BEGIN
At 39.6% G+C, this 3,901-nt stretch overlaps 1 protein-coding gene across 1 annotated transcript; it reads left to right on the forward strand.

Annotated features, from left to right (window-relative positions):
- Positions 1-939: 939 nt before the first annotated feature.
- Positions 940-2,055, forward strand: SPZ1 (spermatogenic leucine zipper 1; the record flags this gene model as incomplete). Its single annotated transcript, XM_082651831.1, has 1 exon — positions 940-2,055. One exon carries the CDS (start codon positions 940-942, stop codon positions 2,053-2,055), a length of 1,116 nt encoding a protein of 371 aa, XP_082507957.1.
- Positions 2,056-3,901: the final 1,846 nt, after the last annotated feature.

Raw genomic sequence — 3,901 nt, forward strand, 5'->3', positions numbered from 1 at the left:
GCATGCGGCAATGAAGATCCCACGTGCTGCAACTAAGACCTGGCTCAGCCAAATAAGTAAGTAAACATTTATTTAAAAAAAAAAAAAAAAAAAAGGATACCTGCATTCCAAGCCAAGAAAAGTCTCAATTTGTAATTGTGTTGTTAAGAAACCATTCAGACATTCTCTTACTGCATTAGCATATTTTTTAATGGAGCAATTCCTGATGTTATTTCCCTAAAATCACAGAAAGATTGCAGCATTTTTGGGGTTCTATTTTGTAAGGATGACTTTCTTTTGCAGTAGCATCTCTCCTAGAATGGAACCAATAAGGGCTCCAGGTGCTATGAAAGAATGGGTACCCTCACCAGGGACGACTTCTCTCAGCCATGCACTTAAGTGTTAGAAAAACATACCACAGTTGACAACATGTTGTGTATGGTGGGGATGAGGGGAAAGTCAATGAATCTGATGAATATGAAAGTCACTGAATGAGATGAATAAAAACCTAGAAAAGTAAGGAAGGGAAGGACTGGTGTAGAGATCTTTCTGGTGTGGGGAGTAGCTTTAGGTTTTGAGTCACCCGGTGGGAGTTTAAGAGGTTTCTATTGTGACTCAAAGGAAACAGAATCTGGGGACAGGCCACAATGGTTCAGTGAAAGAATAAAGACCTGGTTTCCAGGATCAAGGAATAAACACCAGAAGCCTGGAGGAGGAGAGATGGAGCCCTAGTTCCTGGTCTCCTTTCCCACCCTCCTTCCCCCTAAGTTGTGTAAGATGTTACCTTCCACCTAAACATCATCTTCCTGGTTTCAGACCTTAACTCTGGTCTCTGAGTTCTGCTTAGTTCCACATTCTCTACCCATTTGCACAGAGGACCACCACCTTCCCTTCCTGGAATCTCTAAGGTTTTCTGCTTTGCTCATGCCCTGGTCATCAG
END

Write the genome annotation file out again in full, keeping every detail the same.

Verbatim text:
At 39.6% G+C, this 3,901-nt stretch overlaps 1 protein-coding gene across 1 annotated transcript; it reads left to right on the forward strand.

Annotated features, from left to right (window-relative positions):
- Positions 1-939: 939 nt before the first annotated feature.
- Positions 940-2,055, forward strand: SPZ1 (spermatogenic leucine zipper 1; the record flags this gene model as incomplete). Its single annotated transcript, XM_082651831.1, has 1 exon — positions 940-2,055. One exon carries the CDS (start codon positions 940-942, stop codon positions 2,053-2,055), a length of 1,116 nt encoding a protein of 371 aa, XP_082507957.1.
- Positions 2,056-3,901: the final 1,846 nt, after the last annotated feature.

Raw genomic sequence — 3,901 nt, forward strand, 5'->3', positions numbered from 1 at the left:
GCATGCGGCAATGAAGATCCCACGTGCTGCAACTAAGACCTGGCTCAGCCAAATAAGTAAGTAAACATTTATTTAAAAAAAAAAAAAAAAAAAAGGATACCTGCATTCCAAGCCAAGAAAAGTCTCAATTTGTAATTGTGTTGTTAAGAAACCATTCAGACATTCTCTTACTGCATTAGCATATTTTTTAATGGAGCAATTCCTGATGTTATTTCCCTAAAATCACAGAAAGATTGCAGCATTTTTGGGGTTCTATTTTGTAAGGATGACTTTCTTTTGCAGTAGCATCTCTCCTAGAATGGAACCAATAAGGGCTCCAGGTGCTATGAAAGAATGGGTACCCTCACCAGGGACGACTTCTCTCAGCCATGCACTTAAGTGTTAGAAAAACATACCACAGTTGACAACATGTTGTGTATGGTGGGGATGAGGGGAAAGTCAATGAATCTGATGAATATGAAAGTCACTGAATGAGATGAATAAAAACCTAGAAAAGTAAGGAAGGGAAGGACTGGTGTAGAGATCTTTCTGGTGTGGGGAGTAGCTTTAGGTTTTGAGTCACCCGGTGGGAGTTTAAGAGGTTTCTATTGTGACTCAAAGGAAACAGAATCTGGGGACAGGCCACAATGGTTCAGTGAAAGAATAAAGACCTGGTTTCCAGGATCAAGGAATAAACACCAGAAGCCTGGAGGAGGAGAGATGGAGCCCTAGTTCCTGGTCTCCTTTCCCACCCTCCTTCCCCCTAAGTTGTGTAAGATGTTACCTTCCACCTAAACATCATCTTCCTGGTTTCAGACCTTAACTCTGGTCTCTGAGTTCTGCTTAGTTCCACATTCTCTACCCATTTGCACAGAGGACCACCACCTTCCCTTCCTGGAATCTCTAAGGTTTTCTGCTTTGCTCATGCCCTGGTCATCAG